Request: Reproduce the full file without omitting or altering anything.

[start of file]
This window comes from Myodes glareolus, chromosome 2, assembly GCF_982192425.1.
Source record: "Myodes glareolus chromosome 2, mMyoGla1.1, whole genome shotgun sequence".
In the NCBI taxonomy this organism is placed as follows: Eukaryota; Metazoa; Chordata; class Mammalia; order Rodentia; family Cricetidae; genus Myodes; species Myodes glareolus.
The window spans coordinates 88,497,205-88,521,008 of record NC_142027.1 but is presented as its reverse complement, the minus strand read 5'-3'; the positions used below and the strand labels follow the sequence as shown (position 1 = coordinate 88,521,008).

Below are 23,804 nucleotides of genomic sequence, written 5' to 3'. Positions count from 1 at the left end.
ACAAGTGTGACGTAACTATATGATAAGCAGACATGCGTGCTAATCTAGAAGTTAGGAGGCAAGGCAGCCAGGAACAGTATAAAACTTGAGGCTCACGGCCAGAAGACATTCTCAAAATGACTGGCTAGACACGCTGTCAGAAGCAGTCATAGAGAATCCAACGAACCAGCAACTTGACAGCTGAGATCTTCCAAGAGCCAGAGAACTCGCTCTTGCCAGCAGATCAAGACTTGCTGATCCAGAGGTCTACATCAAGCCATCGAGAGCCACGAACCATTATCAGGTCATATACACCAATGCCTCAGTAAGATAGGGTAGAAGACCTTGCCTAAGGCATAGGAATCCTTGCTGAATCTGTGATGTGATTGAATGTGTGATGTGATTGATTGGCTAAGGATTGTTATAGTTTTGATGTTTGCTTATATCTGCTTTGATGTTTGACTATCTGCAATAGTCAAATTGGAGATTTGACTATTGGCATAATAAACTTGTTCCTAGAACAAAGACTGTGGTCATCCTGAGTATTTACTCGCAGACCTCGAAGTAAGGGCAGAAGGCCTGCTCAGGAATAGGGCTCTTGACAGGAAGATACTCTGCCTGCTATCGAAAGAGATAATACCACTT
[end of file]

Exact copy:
This window comes from Myodes glareolus, chromosome 2, assembly GCF_982192425.1.
Source record: "Myodes glareolus chromosome 2, mMyoGla1.1, whole genome shotgun sequence".
In the NCBI taxonomy this organism is placed as follows: Eukaryota; Metazoa; Chordata; class Mammalia; order Rodentia; family Cricetidae; genus Myodes; species Myodes glareolus.
The window spans coordinates 88,497,205-88,521,008 of record NC_142027.1 but is presented as its reverse complement, the minus strand read 5'-3'; the positions used below and the strand labels follow the sequence as shown (position 1 = coordinate 88,521,008).

Below are 23,804 nucleotides of genomic sequence, written 5' to 3'. Positions count from 1 at the left end.
ACAAGTGTGACGTAACTATATGATAAGCAGACATGCGTGCTAATCTAGAAGTTAGGAGGCAAGGCAGCCAGGAACAGTATAAAACTTGAGGCTCACGGCCAGAAGACATTCTCAAAATGACTGGCTAGACACGCTGTCAGAAGCAGTCATAGAGAATCCAACGAACCAGCAACTTGACAGCTGAGATCTTCCAAGAGCCAGAGAACTCGCTCTTGCCAGCAGATCAAGACTTGCTGATCCAGAGGTCTACATCAAGCCATCGAGAGCCACGAACCATTATCAGGTCATATACACCAATGCCTCAGTAAGATAGGGTAGAAGACCTTGCCTAAGGCATAGGAATCCTTGCTGAATCTGTGATGTGATTGAATGTGTGATGTGATTGATTGGCTAAGGATTGTTATAGTTTTGATGTTTGCTTATATCTGCTTTGATGTTTGACTATCTGCAATAGTCAAATTGGAGATTTGACTATTGGCATAATAAACTTGTTCCTAGAACAAAGACTGTGGTCATCCTGAGTATTTACTCGCAGACCTCGAAGTAAGGGCAGAAGGCCTGCTCAGGAATAGGGCTCTTGACAGGAAGATACTCTGCCTGCTATCGAAAGAGATAATACCACTT